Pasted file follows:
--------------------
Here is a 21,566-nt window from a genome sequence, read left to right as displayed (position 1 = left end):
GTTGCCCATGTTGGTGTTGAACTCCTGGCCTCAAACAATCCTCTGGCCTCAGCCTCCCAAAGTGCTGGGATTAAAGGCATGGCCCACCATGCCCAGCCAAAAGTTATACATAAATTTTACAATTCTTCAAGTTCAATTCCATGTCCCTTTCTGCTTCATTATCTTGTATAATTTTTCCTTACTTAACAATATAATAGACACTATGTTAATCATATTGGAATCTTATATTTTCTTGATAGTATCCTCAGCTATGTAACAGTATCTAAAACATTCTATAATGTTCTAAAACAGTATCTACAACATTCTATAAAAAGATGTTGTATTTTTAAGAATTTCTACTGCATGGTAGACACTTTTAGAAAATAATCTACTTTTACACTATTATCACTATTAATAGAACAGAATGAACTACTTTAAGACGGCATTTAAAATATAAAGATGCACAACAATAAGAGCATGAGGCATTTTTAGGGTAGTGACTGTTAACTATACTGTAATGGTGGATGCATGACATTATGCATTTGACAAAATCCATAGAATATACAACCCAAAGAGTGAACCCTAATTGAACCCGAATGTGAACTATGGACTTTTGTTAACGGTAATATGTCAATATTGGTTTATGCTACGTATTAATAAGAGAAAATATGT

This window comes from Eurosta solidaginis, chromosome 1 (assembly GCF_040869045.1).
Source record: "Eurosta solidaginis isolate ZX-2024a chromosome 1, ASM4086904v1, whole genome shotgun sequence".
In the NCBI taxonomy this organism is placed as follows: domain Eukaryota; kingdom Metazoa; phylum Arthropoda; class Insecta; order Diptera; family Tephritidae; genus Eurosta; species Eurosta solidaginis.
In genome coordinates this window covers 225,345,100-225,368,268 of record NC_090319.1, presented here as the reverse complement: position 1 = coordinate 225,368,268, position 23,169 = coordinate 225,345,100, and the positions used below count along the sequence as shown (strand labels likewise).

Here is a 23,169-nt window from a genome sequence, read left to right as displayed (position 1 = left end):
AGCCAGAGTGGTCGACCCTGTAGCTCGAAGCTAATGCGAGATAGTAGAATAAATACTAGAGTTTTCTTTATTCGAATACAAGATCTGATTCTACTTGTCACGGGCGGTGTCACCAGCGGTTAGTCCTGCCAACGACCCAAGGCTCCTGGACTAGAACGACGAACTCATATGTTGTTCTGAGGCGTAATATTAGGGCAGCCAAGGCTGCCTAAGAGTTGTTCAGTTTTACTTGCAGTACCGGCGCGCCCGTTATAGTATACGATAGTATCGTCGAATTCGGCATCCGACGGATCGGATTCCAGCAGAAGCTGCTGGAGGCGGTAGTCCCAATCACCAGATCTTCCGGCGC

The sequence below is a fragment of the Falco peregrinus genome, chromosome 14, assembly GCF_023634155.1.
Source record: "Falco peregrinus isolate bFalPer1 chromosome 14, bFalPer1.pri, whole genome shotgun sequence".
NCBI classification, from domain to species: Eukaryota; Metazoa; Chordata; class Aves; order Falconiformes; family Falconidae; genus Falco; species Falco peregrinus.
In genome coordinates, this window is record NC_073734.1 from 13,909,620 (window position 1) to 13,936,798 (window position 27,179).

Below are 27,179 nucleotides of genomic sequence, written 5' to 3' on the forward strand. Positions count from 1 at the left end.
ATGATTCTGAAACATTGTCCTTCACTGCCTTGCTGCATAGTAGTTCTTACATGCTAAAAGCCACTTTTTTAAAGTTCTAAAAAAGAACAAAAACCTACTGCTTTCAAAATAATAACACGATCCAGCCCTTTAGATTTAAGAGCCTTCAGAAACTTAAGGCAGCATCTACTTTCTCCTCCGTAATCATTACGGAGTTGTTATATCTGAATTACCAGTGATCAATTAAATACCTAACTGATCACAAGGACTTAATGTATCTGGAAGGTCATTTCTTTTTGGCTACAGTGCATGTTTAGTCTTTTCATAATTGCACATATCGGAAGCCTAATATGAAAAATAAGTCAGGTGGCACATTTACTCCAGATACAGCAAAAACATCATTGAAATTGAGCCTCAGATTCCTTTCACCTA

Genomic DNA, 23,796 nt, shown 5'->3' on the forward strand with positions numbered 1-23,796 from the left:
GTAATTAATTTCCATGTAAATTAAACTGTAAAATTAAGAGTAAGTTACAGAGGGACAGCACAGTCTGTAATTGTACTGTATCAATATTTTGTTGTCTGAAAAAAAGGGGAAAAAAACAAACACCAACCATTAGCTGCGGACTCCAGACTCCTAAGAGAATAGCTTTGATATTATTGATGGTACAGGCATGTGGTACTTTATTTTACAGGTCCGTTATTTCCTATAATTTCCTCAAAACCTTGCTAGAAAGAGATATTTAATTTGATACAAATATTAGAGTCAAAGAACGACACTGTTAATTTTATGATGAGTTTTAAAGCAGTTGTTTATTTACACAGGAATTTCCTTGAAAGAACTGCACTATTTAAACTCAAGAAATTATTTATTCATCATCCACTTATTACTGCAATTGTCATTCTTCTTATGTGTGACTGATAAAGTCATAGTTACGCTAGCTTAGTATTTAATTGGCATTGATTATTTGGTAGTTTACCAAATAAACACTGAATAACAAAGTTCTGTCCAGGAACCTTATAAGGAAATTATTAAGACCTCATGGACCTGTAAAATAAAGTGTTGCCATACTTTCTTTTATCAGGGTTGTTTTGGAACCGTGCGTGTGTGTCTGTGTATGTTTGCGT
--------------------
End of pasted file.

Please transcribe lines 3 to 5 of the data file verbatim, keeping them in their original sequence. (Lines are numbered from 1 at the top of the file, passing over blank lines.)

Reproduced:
This window comes from Eurosta solidaginis, chromosome 1 (assembly GCF_040869045.1).
Source record: "Eurosta solidaginis isolate ZX-2024a chromosome 1, ASM4086904v1, whole genome shotgun sequence".
In the NCBI taxonomy this organism is placed as follows: domain Eukaryota; kingdom Metazoa; phylum Arthropoda; class Insecta; order Diptera; family Tephritidae; genus Eurosta; species Eurosta solidaginis.